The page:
SARS-CoV-2 may have diverged from bat viruses approximately 40–70 years ago

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SARS-CoV-2, the virus behind COVID-19, is likely to have diverged from the most closely related bat viruses approximately 40–70 years ago, reports international research. The authors suggest RaTG13 (the bat virus identified as the most closely related virus to SARS-CoV-2) and SARS-CoV-2 share a single ancestral lineage and estimate that SARS-CoV-2 genetically diverged from related bat viruses in 1948, 1969 and 1982, respectively.

Journal/conference: Nature Microbiology

DOI: 10.1038/s41564-020-0771-4

Organisation/s: Pennsylvania State University, USA

Funder: We thank all authors who have kindly deposited and shared genome data on GISAID. We thank T. Bedford for providing M.F.B. with an alignment on which an initial recombination analysis was done. We thank A. Chan and A. Irving for helpful comments on the manuscript. The research leading to these results received funding (to A.R. and P.L.) from the European Research Council under the European Union’s Horizon 2020 research and innovation programme (grant agreement no. 725422-ReservoirDOCS). D.L.R. is funded by the MRC (no. MC_UU_1201412). The Artic Network receives funding from the Wellcome Trust through project no. 206298/Z/17/Z. P.L. acknowledges support by the Research Foundation—Flanders (‘Fonds voor Wetenschappelijk Onderzoek—Vlaanderen’ (nos. G066215N, G0D5117N and G0B9317N)) and by the European Union’s Horizon 2020 project MOOD (no. 874850). T.L. is funded by The National Natural Science Foundation of China Excellent Young Scientists Fund (Hong Kong and Macau; no. 31922087). We thank originating laboratories at South China Agricultural University (Y. Shen, L. Xiao and W. Chen; no. EPI_ISL_410721) and Beijing Institute of Microbiology and Epidemiology (W.-C. Cao, T.T.-Y.L., N. Jia, Y.-W. Zhang, J.-F. Jiang and B.-G. Jiang, nos. EPI_ISL_410538, EPI_ISL_410539, EPI_ISL_410540, EPI_ISL_410541 and EPI_ISL_410542) for the use of sequence data via the GISAID platform.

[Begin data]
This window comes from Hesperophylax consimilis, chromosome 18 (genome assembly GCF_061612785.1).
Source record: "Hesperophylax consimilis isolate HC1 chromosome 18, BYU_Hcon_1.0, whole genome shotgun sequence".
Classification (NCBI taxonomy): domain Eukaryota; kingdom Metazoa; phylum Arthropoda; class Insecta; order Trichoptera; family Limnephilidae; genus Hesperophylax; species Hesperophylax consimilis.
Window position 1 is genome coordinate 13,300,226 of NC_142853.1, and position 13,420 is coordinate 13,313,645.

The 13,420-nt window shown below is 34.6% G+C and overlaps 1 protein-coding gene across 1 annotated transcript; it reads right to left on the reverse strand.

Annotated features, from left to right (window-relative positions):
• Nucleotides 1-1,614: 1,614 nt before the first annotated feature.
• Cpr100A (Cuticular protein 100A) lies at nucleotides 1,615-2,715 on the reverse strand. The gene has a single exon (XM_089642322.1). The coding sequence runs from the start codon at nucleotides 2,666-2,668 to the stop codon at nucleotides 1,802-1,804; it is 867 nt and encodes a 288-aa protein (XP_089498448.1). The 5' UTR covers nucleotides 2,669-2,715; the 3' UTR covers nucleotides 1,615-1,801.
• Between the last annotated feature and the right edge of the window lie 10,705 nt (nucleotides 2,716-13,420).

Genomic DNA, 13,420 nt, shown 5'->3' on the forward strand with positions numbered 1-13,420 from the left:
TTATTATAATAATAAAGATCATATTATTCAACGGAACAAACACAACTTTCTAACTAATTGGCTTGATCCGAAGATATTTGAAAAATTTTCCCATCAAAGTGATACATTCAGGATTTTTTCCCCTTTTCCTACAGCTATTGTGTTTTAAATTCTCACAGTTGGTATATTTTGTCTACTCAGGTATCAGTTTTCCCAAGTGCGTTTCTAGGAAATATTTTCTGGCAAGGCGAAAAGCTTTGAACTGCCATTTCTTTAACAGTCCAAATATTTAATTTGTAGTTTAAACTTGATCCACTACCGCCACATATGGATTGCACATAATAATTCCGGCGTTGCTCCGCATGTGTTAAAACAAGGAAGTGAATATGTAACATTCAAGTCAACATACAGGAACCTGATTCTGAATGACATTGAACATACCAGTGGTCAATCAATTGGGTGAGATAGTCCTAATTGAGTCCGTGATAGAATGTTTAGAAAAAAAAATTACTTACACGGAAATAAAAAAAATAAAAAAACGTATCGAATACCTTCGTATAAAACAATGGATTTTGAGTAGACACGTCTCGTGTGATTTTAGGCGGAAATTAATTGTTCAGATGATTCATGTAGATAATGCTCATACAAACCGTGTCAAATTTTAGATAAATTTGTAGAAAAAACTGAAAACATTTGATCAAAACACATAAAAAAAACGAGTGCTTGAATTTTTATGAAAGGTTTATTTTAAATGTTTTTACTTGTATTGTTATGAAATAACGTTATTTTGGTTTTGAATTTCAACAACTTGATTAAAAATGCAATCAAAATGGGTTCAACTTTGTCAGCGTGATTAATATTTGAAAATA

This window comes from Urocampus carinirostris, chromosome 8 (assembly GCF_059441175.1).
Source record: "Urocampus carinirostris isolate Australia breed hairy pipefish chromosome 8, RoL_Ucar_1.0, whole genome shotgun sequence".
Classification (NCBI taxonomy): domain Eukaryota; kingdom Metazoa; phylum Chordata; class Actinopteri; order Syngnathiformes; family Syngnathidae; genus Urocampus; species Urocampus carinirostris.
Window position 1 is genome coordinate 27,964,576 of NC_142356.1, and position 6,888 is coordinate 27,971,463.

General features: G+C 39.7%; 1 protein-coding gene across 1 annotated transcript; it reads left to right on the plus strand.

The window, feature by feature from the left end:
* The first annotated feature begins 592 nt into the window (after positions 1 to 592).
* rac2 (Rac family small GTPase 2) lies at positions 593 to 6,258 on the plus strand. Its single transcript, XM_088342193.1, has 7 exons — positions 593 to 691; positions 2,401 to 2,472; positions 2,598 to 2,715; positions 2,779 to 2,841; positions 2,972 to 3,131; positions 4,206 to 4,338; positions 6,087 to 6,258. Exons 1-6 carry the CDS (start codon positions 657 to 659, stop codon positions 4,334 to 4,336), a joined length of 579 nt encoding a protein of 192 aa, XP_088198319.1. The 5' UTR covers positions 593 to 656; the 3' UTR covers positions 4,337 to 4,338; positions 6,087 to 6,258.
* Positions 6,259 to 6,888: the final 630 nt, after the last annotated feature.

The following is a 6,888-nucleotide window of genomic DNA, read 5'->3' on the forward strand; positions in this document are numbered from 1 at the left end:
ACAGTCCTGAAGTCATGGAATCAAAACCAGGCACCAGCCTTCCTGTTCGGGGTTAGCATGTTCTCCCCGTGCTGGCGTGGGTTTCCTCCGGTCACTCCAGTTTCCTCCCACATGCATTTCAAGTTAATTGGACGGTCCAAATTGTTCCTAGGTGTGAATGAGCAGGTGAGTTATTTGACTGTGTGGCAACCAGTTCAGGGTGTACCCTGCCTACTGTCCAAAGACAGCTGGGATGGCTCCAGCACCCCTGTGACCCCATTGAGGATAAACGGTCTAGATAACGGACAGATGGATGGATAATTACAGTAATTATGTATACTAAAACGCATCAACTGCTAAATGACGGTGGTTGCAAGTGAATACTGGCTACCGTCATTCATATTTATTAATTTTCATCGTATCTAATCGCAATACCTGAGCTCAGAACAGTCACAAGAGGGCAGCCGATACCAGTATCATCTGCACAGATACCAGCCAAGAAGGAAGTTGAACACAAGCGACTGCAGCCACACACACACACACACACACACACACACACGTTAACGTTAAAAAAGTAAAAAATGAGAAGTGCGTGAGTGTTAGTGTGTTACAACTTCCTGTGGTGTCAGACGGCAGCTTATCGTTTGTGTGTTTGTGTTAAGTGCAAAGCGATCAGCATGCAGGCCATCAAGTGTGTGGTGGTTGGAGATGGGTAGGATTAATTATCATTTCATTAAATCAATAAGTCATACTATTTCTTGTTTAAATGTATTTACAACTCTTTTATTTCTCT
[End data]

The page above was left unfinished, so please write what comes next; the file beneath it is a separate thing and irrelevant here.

Media release

From: Springer Nature

SARS-CoV-2 is likely to have diverged from the most closely related bat viruses approximately 40–70 years ago, reports a paper in Nature Microbiology. The findings suggest that the lineage giving rise to SARS-CoV-2 may have been circulating in bats for decades.

Understanding the evolutionary history of SARS-CoV-2 has been difficult because coronaviruses are known to recombine (exchange genetic material between different viruses) and small genomic subregions of the virus may have different ancestries. The bat virus RaTG13 has been identified as the most closely related virus to SARS-CoV-2, suggesting that a bat origin for the COVID-19 outbreak is likely. However, research has also identified similar coronaviruses in pangolins (notably, a pangolin virus sampled in Guangdong in 2019; Pangolin-2019) and it has been proposed that they may have been an intermediary host.

Maciej Boni and colleagues analysed the evolutionary history of SARS-CoV-2 using genomic data on sarbecoviruses (the subgenus to which SARS-CoV-2 belongs). They employed three approaches to identify regions in the virus that had not undergone recombination and that could be used to reconstruct its evolution. The approaches all suggest that RaTG13 and SARS-CoV-2 share a single ancestral lineage and estimate that SARS-CoV-2 genetically diverged from related bat sarbecoviruses in 1948, 1969 and 1982, respectively. The authors also examined the receptor-binding domain (RBD) of the virus spike protein, which enables it to use the human ACE2 receptor to enter cells. Although this has been shown to be genetically more similar to pangolin viruses than RaTG13, the authors found that the spike protein did not show evidence of recombination taking place between the lineage leading to SARS-CoV-2 and other known sarbecoviruses. Based on this finding, they propose this protein and its RBD are an ancestral trait of the lineage leading to SARS-CoV-2, RaTG13 and Pangolin-2019. The authors conclude that although SARS-CoV-2 and pangolin viruses share a common ancestor, and although pangolins may have played a role in the transmission to humans, they are unlikely to be an intermediate host for the virus.

The authors argue that the long divergence period of SARS-CoV-2 indicates there may be unsampled virus lineages in bats that may have zoonotic potential due to the ancestral position of human-adapted contact residues on the SARS-CoV-2 RBD, but state that better sampling is needed to assess this. They conclude that existing diversity and the dynamic process of recombination amongst lineages in the bat reservoir demonstrate how difficult it will be to identify viruses with the potential to cause significant human outbreaks before they emerge, underscoring the need for real-time human disease surveillance systems that can rapidly identify and classify pathogens.


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